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Dustin Johnson taking a leave of absence from tour, Suspended for cocaine use - Page 18

post #307 of 480

There's a lot of consumers (millions of them) who try and make ethical choices. They obviously need information to inform them. If this wasn't the case, you wouldn't see the billions spent by coprporations trying to present themselves as ethical traders. I think it's dangerous ground to dismiss them as being stupid and therefore deserving of what they get (being misled). The question to my mind is more a case of where the boundary lies

 

Dustin Johnson has made no secret of his religious convictions, and indeed traded off them. If you're a christian minded golfer and decided to buy something endorsed by Dustin ahead of something endorsed by Tiger because you approved of Dustin's lifestyle and not Tigers, are you quite so sure that this person doesn't deserve a bit of protection and to at least be informed that Dustin ain't what he presents himself as, and under the circumstances perhaps you'd rather buy Bubba?

 

I think it's a slippery slope to say that "dumb" people don't deserve protection and by extension, are fair game. I can think of certain industries where deceitful selling and misrepresentation is endemic (financial servcies). Is everyone who has been sold a duff product 'dumb' too.

 

Health warning on tobacco products is another related area of course

 

If I can see a difference, it's that Dustin Johnson has said words to the effect of "I'm a Champion golfer and I use this equipment, it helps me play better golf".... that's clearly different to "I'm a good all round person of upstanding virtue, and I use this equipment, it helps me be an even better person"

post #308 of 480

If I buy a club endorsed by DJ, this latest news about him wouldn't bother me. Cuz I based my purchase on the endorsement of a guy who hits a golf ball very well, not based on his off-course behavior.

 

If others buy cuz they think the guy is a high-character individual, fine. But I don't look at golf pros as my role models. I am impressed by their skill at playing golf & that's about it.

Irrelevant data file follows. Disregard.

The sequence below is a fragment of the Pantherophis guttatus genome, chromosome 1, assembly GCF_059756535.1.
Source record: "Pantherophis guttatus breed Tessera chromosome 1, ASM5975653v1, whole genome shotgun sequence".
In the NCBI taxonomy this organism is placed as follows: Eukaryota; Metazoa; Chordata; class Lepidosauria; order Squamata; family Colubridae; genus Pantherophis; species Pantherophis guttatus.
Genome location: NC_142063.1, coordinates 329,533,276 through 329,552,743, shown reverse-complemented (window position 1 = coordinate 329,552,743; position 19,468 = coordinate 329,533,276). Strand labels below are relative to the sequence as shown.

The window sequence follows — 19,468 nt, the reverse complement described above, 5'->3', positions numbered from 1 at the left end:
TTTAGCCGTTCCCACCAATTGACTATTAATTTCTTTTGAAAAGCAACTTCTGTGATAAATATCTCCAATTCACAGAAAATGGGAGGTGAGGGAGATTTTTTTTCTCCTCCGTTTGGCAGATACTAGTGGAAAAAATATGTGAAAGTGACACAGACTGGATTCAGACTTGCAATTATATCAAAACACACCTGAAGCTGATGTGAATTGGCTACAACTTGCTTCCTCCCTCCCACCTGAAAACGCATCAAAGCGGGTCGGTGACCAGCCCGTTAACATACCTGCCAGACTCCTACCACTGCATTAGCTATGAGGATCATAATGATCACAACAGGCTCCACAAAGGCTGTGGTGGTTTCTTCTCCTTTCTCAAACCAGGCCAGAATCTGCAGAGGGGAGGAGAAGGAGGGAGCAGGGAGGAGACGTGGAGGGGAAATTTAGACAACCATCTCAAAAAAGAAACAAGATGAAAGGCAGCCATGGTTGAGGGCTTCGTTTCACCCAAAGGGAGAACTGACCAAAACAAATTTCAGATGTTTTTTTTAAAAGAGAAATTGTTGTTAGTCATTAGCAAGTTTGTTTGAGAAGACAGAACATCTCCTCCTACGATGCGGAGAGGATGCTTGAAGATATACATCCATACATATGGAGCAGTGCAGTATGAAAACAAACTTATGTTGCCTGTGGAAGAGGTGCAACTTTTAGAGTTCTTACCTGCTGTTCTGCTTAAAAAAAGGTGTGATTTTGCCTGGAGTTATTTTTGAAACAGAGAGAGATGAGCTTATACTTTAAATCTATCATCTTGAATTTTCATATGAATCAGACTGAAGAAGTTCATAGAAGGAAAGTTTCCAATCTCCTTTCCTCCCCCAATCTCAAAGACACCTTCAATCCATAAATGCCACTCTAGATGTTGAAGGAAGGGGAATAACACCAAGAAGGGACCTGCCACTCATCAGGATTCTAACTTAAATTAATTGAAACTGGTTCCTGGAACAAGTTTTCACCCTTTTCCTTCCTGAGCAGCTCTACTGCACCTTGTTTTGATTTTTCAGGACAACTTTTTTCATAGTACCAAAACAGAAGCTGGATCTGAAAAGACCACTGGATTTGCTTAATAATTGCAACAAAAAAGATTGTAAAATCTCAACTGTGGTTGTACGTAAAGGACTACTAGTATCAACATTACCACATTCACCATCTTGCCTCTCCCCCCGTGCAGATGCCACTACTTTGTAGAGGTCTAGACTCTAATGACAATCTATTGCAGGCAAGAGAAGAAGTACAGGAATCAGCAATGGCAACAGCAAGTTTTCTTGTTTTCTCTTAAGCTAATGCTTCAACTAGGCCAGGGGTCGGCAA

post #309 of 480
Quote:
Originally Posted by FarawayFairways View Post
 

There's a lot of consumers (millions of them) who try and make ethical choices. They obviously need information to inform them. If this wasn't the case, you wouldn't see the billions spent by coprporations trying to present themselves as ethical traders. I think it's dangerous ground to dismiss them as being stupid and therefore deserving of what they get (being misled). The question to my mind is more a case of where the boundary lies

 

How is someone being misled?

 

Does anyone play a TaylorMade golf ball because they think Dustin Johnson is a fine example of a human being?

 

Golfers endorse golf equipment because of how they use it in playing golf. Not when they're sitting at home or partying or "lifting jet skis" or whatever.

 

Quote:
Originally Posted by FarawayFairways View Post
 

Dustin Johnson has made no secret of his religious convictions, and indeed traded off them. If you're a christian minded golfer and decided to buy something endorsed by Dustin ahead of something endorsed by Tiger because you approved of Dustin's lifestyle and not Tigers, are you quite so sure that this person doesn't deserve a bit of protection and to at least be informed that Dustin ain't what he presents himself as, and under the circumstances perhaps you'd rather buy Bubba?

 

Again, I would call that person a moron. There's no other word for it.

 

"Hmmmm, I like product A, but a guy paid to say good things about it has a different religion than I do, so even though religion is not even remotely related to this product, I'm going to get product B because another dude paid to say good things about it believes in the same completely unrelated things as I do! I'm an informed consumer!!!"